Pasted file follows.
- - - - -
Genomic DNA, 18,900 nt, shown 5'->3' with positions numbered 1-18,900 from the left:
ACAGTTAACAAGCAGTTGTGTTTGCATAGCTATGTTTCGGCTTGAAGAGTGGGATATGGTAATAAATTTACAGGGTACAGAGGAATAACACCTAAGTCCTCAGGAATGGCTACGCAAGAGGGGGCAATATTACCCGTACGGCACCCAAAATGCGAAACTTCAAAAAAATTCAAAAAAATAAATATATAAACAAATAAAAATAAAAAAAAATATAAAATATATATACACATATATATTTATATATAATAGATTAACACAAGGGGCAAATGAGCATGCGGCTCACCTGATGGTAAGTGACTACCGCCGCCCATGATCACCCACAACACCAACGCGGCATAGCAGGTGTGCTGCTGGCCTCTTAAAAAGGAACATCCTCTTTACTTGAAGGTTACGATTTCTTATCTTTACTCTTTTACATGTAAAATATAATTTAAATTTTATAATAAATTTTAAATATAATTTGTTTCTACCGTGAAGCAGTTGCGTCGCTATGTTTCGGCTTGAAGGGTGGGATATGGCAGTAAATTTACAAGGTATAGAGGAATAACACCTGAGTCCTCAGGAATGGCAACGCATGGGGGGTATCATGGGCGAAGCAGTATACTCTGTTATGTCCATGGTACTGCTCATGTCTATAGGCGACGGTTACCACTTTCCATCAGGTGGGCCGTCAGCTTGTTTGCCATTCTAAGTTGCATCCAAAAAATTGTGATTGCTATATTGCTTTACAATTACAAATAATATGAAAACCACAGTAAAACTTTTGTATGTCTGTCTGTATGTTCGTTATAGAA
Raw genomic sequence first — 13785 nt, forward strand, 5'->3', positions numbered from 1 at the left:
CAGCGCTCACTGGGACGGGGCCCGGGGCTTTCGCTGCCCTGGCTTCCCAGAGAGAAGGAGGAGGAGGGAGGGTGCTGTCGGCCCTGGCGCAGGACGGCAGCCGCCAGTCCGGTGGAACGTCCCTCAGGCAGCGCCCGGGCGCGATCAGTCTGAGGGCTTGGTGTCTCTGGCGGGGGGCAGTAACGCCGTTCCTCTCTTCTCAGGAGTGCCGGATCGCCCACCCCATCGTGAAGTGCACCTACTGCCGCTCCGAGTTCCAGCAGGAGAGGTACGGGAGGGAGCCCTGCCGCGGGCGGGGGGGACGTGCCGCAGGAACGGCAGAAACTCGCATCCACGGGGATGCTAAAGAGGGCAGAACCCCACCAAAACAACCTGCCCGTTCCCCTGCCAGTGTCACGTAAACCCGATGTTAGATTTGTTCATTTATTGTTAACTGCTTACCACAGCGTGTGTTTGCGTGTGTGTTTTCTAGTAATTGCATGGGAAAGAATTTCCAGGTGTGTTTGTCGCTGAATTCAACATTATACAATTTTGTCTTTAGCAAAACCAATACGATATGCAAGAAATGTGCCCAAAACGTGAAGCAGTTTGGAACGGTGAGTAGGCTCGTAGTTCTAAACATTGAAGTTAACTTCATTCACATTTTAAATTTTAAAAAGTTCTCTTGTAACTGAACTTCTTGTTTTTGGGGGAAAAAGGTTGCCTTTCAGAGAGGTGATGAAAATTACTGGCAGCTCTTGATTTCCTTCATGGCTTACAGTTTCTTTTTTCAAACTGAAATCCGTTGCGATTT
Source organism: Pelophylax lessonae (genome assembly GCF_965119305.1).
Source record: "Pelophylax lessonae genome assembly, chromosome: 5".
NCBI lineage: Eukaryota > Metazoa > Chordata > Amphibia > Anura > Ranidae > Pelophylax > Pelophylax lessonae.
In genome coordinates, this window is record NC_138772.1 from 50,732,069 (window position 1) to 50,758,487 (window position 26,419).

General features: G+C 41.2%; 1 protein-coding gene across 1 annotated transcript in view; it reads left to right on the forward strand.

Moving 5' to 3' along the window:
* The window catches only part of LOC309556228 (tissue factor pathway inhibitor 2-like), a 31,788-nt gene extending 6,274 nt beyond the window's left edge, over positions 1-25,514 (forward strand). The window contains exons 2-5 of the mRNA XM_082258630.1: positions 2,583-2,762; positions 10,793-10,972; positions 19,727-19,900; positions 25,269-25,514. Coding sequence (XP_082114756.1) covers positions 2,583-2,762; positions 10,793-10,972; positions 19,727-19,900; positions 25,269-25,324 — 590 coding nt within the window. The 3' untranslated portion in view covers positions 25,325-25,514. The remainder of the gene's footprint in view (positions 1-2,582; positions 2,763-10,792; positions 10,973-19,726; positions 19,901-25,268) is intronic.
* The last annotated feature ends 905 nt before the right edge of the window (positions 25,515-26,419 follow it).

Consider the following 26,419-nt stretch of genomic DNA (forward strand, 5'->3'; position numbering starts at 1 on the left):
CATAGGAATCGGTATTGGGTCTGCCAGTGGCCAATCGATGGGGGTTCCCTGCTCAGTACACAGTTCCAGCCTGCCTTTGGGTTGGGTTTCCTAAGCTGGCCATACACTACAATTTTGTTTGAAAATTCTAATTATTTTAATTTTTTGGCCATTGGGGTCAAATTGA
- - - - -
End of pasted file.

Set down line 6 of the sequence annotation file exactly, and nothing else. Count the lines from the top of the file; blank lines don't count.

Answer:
Source record: "Pelophylax lessonae genome assembly, chromosome: 5".